Don Q Oak Barrel Spiced Rum

In my quest to try new rums, and given my limited selection in North Carolina, I recently ordered a bottle of Don Q Oak Spiced Rum from VA ABC. After being notified of its arrival at my preferred store, I was road-tripping to see my neighbors to the north.

I know spiced rums have a poor reputation in general, often using poor quality rums and an abundance of artificial flavors and sugar to hide that fact. This one seemed to have a lot to recommend it. Aside from using natural flavors, promoting the oak influence, and having a real age statement, it weighs in at a respectable 90 proof.

The aroma is vanilla upfront with toffee, cinnamon, and oak. The flavor is the same as the aroma, with the oak bringing some char, and some additional heat from the alcohol to go along with the cinnamon; it reminds me of spiced Christmas cookies. The flavor lingers for a bit also.

Don Q Oak Spiced Rum was a very nice experience. Unlike other spiced rums I have tried neat, this was very drinkable. It is not overwhelmingly sweet like so many others, and the claimed natural spice flavors, come across as such. The oak is there in the aroma and in the taste.

I haven’t mixed this yet. I think I could be happy having it neat as a special treat, saving the less deserving spiced rums for the Coke

Age: 3 Years

Proof: 90 (45% ABV)

Paid: $30 for 750ml (VA ABC)

Buy Again: Yes!

Old Forester Rye

Rye whiskey is so named due to the recipe consisting of at least 51% rye, usually followed by corn, and barley, in some combination. Bourbon contains at least 51% corn, and often contains some percentage of rye to add some spicy notes. It is often in the range of 15% rye. There are also high rye bourbons with 30% rye.

Old Grand-Dad is a high rye bourbon and is quite spicy, while still being sweet.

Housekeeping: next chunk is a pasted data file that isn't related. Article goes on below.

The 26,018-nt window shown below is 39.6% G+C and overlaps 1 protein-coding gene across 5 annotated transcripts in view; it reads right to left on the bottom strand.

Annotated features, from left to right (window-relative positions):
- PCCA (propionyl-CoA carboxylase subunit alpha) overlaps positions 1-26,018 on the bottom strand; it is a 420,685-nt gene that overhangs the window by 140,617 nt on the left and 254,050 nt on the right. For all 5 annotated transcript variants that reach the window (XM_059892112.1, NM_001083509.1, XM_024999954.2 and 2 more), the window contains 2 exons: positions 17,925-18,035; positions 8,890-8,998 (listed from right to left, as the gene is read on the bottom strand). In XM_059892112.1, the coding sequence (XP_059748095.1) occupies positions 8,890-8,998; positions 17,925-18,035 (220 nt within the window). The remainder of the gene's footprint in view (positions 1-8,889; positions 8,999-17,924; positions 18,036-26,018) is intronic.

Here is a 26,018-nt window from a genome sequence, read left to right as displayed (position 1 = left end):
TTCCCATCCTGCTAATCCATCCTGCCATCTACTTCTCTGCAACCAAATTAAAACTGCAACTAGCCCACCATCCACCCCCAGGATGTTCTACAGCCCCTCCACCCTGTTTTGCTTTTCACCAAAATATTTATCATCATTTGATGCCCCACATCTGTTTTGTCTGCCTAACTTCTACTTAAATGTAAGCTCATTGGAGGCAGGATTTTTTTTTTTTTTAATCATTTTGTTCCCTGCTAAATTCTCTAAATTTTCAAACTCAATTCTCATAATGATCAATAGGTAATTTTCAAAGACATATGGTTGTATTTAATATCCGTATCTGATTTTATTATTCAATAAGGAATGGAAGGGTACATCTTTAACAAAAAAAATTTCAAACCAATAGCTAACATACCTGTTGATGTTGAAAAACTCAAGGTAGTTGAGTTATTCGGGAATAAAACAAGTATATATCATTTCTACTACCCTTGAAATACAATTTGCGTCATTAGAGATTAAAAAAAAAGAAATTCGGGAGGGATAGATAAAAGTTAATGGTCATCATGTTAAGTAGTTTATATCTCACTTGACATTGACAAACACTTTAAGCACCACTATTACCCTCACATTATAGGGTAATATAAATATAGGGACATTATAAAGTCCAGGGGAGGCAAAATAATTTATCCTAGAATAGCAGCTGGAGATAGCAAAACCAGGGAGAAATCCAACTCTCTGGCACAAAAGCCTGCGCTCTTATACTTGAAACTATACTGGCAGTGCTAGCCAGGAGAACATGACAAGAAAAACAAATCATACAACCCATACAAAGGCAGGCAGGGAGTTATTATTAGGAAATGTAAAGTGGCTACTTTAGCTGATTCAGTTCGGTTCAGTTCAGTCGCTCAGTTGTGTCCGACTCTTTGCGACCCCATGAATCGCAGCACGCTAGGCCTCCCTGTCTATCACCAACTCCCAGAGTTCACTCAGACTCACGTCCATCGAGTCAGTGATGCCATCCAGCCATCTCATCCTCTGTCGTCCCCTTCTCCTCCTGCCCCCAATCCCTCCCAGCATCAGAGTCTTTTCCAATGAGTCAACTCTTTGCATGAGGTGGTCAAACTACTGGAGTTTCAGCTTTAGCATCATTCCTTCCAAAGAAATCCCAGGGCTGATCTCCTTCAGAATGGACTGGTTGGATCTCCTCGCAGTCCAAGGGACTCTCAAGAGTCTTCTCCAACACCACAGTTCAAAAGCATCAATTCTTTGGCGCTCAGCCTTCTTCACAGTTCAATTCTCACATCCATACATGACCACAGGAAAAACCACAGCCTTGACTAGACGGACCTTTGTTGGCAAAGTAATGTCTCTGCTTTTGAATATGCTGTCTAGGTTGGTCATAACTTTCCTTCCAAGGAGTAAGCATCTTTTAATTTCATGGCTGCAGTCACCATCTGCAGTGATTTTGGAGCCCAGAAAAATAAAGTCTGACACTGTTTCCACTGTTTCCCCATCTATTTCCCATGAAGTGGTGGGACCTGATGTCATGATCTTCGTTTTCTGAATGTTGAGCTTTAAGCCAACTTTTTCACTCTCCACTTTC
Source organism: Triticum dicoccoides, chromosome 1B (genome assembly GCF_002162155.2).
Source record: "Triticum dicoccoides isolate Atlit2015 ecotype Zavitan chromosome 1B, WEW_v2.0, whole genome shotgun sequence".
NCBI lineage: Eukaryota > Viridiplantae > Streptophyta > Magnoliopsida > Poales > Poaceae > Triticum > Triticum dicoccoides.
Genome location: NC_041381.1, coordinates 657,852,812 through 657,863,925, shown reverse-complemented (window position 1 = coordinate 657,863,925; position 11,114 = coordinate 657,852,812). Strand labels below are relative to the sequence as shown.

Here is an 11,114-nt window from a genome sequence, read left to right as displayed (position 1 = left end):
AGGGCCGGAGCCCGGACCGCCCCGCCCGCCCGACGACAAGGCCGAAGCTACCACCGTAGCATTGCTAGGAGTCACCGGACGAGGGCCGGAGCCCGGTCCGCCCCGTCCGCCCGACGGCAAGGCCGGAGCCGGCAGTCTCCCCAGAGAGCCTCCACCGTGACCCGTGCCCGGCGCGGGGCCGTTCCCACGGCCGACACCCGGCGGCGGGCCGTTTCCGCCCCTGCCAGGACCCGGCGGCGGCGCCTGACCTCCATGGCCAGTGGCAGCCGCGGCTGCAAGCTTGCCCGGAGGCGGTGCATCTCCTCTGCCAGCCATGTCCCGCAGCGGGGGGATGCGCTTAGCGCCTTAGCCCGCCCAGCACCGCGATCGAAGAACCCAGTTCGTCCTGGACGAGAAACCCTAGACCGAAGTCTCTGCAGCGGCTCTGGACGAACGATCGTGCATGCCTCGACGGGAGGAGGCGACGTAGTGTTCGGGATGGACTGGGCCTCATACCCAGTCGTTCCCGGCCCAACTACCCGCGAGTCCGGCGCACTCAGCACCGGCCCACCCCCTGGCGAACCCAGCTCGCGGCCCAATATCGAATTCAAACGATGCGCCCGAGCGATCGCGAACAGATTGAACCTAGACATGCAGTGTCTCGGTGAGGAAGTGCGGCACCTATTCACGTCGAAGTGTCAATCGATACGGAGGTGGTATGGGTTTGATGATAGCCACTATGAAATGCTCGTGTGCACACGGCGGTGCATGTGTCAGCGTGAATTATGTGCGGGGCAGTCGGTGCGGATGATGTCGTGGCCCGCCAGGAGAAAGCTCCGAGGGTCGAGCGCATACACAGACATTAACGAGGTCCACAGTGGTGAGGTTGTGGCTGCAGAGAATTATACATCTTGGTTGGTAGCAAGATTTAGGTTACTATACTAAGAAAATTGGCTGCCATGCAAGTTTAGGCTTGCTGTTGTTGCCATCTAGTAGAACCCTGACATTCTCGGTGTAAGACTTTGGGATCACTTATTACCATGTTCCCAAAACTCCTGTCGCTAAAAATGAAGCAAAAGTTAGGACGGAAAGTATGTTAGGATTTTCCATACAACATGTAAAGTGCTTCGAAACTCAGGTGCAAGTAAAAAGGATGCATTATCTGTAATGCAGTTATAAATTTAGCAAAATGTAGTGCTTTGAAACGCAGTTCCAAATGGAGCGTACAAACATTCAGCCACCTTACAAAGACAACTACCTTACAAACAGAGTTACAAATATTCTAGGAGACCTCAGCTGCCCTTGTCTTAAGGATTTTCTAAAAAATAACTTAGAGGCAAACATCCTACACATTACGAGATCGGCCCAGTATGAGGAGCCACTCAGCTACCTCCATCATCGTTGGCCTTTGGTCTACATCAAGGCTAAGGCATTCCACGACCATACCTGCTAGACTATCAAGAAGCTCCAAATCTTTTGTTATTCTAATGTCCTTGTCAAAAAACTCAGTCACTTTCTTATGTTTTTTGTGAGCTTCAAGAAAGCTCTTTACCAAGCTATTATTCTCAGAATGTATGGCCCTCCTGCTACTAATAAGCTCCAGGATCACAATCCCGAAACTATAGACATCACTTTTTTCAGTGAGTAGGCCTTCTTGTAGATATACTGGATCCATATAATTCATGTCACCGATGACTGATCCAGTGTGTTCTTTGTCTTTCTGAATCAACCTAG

Old Forester Rye is 65% Rye, 20% Malted Barley, and 15% Corn.

The aroma is very minty with oak and cinnamon.

The flavor is very spicy, but less sweet than most bourbons. I taste mint followed by sweet, cinnamon, a peppery heat, and of all things, bubble gum!

Age: No Age Statement

Proof: 100% (50% ABV)

Price: $25 for 750ml (NC ABC)

Buy Again: Maybe on occasion

Flor de Caña 7 Year Gran Reserva

Flor de Caña makes a number of rums ranging from the Flor de Caña 4 Extra Seco (their white rum) to the Flor de Caña 25. As with a lot of rums on the market, the number on the bottle may not mean anything.

I tried a bottle of Flor de Caña 7 Year Gran Reserva rum. The “7” on the bottle used to read “7 Years Aged”. Now the Flor de Caña website uses the phrase “Profile: 7 Years”.

Unlike a lot of rums, Flor de Caña does not add any sugar after distillation. I don’t have a problem with rums that do add sugar, but it is nice to have access to brands that don’t.

The aroma has a bit of oak, alcohol, and a little sweetness. The taste is like the aroma, with the addition of a light molasses flavor.

The rum is nice to sip, but the flavor is very light. In my experience, the rum doesn’t hold up in cocktails as well as others I’ve tried.

Age: No age statement

Added Sugar: None

Proof: 80% (40% ABV)

Price: $20 for 750ml (on sale, NC ABC)

Buy Again: No

Bernheim Wheat Whiskey